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Education - Now a Fundamental Right

Man is the wisest of all animals by virtue of only one thing-his extraordinary power of thinking and emoting. Stripped of this power, he will be no better species than multitudinous than other ones. Except knowledge, all other animals have the same basic necessities as man has-food, shelter and covering. The third, of course, is naturally provided to them in the form of long hairs and furs to enable them to face adverse conditions. In other words, we can say that man’s basic necessities are four in number and those are food, shelter, clothing and education. Education-both formal and informal-accounts for all his endeavours. That is why; the sensible and knowledgeable have been laying a lot of stress on its access to all human beings, though in varying degrees, throughout the various phases of recorded history. As the modern world is completely propelled by knowledge acquired by all means, education to all has become the focus of attention all over the world. Those countries, which cannot provide it equitably to all their citizens, are considered backward, however affluent and resourceful they may be materially. Illiteracy is defined as the root cause of most number of social evils. No human effort can address many of the problems, if education plays no role. It is keeping this in mind that the 86th amendment in the Indian Constitution was made in 2002. our country has really come of age by enforcing the Right to Children to Free and Compulsory Education(RTE) Act, 2009 from April 1, 2010. The enforcement of this right has a very symbolic and historic value, because it is a step ahead in the century-long struggle for universalizing the elementary education.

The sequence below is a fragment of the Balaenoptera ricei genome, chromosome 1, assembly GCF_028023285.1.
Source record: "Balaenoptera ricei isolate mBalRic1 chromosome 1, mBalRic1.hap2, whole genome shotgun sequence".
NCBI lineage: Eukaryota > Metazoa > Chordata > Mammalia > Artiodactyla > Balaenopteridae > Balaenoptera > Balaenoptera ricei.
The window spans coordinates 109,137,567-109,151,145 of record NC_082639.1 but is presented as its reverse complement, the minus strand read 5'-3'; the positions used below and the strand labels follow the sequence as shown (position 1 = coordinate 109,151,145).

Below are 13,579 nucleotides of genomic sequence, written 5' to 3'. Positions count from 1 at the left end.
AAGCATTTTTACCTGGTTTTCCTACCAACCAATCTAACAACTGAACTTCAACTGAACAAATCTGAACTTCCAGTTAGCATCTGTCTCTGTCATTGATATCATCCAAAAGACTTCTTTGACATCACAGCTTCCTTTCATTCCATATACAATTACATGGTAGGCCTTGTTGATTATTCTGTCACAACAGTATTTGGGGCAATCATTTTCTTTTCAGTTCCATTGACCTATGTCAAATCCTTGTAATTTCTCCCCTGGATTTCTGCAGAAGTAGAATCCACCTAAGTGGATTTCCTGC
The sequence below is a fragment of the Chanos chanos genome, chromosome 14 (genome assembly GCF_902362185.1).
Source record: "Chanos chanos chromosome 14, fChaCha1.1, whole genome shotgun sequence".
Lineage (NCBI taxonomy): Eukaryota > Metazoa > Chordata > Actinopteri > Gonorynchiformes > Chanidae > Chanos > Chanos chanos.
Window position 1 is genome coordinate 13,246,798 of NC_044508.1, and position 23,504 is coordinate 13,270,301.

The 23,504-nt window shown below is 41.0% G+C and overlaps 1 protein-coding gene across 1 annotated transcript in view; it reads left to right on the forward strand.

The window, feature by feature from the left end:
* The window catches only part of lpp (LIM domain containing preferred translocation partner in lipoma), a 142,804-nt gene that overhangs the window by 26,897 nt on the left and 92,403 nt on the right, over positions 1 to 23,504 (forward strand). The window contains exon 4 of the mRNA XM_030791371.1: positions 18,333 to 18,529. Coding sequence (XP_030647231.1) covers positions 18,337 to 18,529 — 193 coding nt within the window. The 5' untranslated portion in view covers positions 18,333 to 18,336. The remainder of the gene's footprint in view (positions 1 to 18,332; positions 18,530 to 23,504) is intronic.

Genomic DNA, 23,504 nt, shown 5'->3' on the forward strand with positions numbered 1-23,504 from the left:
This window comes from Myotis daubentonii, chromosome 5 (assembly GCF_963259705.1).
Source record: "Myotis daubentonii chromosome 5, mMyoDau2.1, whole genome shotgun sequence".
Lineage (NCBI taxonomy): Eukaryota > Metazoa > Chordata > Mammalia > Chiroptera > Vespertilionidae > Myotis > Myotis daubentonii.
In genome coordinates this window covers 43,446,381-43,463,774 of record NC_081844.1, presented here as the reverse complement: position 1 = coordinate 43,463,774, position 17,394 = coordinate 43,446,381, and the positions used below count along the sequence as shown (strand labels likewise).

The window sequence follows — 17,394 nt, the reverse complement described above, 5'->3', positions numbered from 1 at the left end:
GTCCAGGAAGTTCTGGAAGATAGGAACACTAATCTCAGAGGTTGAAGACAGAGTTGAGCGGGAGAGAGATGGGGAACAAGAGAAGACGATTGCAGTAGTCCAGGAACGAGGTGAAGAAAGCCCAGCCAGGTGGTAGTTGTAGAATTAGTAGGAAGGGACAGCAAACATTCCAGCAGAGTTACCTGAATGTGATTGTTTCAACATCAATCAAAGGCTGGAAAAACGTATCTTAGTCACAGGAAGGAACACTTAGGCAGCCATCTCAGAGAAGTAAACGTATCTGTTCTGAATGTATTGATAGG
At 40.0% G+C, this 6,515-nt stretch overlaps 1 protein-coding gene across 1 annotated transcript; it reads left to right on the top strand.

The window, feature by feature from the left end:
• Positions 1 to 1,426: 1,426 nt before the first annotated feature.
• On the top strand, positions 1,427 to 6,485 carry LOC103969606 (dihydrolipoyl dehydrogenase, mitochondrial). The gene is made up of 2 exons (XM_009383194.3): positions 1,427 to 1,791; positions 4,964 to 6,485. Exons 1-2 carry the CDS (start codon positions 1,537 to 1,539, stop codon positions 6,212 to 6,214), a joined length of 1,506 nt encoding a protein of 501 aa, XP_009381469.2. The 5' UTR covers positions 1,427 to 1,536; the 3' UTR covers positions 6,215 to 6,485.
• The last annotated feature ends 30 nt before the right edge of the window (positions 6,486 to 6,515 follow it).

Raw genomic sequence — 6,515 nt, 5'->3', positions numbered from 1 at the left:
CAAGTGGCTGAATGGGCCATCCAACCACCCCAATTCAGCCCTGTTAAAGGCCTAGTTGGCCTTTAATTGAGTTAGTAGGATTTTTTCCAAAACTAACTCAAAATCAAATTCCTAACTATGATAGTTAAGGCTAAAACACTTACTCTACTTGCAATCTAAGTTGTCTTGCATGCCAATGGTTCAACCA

Now that the act has been enforced, we should be aware of the facts that go in favour of, as well as against it. . The percentage of out of schools Muslim students being 23.4, however, presents a sad picture. And some people have also expressed the apprehension that the scheme will fail as the states were not consulted in setting up of the schools in every neighbourhood. Nor were they consulted on the fiscal commitment. According to them, the uncertainty deepens with the states reluctant to bear more than ten percent of the expenditure. They are also apprehensive because of the fact as the Act mandates 75 percent members of School Management Committees should be parents. The most famous education NGO”pratham” however, thinks positively. According to it, the Act will definitely prove a success. It is law that can change country’s future, provided it is implemented in letter and spirit by one and all. We should also look forward to it in the same way. Given that a majority of poor parents are not aware that education is now the fundamental right of their children, the Government, on its part, needs to launch a massive awareness programme. The parents of children must be made aware of the Act and take advantage of it. Everybody knows that implementation holds the key to its success.

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